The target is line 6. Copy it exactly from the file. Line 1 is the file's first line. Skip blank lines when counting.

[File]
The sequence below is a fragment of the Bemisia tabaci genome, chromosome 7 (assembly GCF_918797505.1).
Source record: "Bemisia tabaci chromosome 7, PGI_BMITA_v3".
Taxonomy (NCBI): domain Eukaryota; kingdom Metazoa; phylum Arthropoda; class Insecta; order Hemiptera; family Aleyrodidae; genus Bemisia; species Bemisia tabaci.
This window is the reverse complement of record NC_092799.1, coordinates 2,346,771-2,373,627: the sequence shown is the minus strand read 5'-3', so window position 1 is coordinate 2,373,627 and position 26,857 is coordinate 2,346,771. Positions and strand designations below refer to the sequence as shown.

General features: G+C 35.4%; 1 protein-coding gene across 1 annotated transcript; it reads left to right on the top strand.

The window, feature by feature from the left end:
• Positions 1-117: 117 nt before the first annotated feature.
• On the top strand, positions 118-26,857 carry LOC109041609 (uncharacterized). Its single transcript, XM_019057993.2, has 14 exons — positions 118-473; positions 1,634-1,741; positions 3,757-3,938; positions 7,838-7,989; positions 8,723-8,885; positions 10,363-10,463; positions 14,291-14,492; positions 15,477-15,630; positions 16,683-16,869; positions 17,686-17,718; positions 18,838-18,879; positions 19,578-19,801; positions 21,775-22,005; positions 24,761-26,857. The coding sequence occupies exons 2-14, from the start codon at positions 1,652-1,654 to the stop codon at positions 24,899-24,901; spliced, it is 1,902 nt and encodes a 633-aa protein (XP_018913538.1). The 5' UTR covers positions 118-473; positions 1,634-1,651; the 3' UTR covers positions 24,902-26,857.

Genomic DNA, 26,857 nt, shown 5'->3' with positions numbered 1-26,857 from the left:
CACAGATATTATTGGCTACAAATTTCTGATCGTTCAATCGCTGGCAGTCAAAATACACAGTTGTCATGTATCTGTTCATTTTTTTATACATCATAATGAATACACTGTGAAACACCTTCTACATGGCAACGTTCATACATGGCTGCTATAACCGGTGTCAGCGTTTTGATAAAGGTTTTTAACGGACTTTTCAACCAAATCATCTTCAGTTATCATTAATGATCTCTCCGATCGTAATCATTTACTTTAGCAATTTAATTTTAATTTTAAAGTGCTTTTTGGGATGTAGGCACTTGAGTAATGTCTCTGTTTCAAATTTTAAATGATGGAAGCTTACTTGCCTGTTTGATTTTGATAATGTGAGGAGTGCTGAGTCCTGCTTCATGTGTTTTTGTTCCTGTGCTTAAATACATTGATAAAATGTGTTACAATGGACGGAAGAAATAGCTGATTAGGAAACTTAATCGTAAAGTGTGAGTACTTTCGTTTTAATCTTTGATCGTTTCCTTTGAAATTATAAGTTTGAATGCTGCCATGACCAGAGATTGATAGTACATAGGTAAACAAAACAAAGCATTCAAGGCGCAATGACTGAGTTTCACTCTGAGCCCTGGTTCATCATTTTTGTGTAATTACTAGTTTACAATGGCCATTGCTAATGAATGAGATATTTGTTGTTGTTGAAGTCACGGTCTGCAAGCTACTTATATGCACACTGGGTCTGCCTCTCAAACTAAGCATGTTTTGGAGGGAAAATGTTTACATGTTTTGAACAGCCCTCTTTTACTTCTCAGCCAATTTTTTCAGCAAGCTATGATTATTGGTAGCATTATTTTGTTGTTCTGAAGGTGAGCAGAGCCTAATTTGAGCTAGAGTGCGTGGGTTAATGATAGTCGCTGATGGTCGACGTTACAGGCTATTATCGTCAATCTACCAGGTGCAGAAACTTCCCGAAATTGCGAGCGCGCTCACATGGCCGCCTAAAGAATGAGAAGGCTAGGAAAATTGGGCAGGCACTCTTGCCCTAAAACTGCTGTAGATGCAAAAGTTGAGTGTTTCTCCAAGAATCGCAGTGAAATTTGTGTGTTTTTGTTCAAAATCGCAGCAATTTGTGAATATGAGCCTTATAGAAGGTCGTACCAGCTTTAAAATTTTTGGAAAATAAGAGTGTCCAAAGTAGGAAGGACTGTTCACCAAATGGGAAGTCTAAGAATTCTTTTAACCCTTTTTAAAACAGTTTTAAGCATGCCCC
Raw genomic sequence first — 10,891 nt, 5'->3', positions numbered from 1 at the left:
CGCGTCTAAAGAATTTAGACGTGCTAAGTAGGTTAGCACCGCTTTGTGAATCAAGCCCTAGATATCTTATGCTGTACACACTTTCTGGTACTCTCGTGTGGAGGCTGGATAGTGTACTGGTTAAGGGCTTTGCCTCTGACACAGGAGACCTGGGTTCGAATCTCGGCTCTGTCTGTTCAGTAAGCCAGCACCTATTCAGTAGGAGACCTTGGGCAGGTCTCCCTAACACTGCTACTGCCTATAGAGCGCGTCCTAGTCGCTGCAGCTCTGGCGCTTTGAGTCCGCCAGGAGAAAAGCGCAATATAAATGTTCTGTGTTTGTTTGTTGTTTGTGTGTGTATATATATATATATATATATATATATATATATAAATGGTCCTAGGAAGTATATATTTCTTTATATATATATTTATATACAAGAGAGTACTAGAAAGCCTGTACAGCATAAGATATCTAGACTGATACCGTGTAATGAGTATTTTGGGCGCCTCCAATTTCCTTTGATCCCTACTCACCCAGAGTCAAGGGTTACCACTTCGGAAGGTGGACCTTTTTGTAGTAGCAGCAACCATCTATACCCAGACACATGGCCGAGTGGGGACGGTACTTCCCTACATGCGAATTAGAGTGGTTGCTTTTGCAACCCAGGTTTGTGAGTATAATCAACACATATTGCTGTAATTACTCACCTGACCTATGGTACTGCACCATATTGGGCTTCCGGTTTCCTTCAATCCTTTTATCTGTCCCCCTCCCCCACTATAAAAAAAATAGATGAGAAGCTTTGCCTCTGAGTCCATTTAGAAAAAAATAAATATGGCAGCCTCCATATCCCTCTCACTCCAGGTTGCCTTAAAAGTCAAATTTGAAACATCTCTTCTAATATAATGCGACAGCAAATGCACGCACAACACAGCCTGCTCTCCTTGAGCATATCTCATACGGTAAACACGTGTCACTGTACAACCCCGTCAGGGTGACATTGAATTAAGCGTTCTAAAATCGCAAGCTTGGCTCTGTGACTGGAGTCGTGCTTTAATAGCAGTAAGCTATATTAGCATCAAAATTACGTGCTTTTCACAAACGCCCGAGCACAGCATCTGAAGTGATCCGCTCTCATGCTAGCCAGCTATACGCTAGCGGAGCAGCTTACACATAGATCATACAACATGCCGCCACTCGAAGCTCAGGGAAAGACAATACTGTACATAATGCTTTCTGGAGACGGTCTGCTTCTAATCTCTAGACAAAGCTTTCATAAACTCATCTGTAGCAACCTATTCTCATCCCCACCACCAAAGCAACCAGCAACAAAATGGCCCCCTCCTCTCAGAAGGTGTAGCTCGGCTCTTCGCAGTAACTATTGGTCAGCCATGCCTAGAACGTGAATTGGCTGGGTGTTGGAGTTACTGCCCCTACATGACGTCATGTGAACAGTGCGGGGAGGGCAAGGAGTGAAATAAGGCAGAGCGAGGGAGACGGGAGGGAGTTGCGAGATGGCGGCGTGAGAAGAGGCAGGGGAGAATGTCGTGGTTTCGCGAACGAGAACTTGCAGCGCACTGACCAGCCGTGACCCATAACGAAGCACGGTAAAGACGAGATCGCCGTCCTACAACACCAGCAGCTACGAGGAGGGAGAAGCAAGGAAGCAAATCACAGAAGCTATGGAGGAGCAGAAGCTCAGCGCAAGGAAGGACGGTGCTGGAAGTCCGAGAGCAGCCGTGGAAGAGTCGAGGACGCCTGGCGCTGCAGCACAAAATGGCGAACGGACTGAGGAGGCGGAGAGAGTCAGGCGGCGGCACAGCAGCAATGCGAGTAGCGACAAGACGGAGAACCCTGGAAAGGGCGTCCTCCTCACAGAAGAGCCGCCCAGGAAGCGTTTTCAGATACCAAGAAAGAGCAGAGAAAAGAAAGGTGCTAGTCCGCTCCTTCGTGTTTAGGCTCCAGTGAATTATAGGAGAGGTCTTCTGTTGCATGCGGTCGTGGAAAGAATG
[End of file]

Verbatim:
The window, feature by feature from the left end: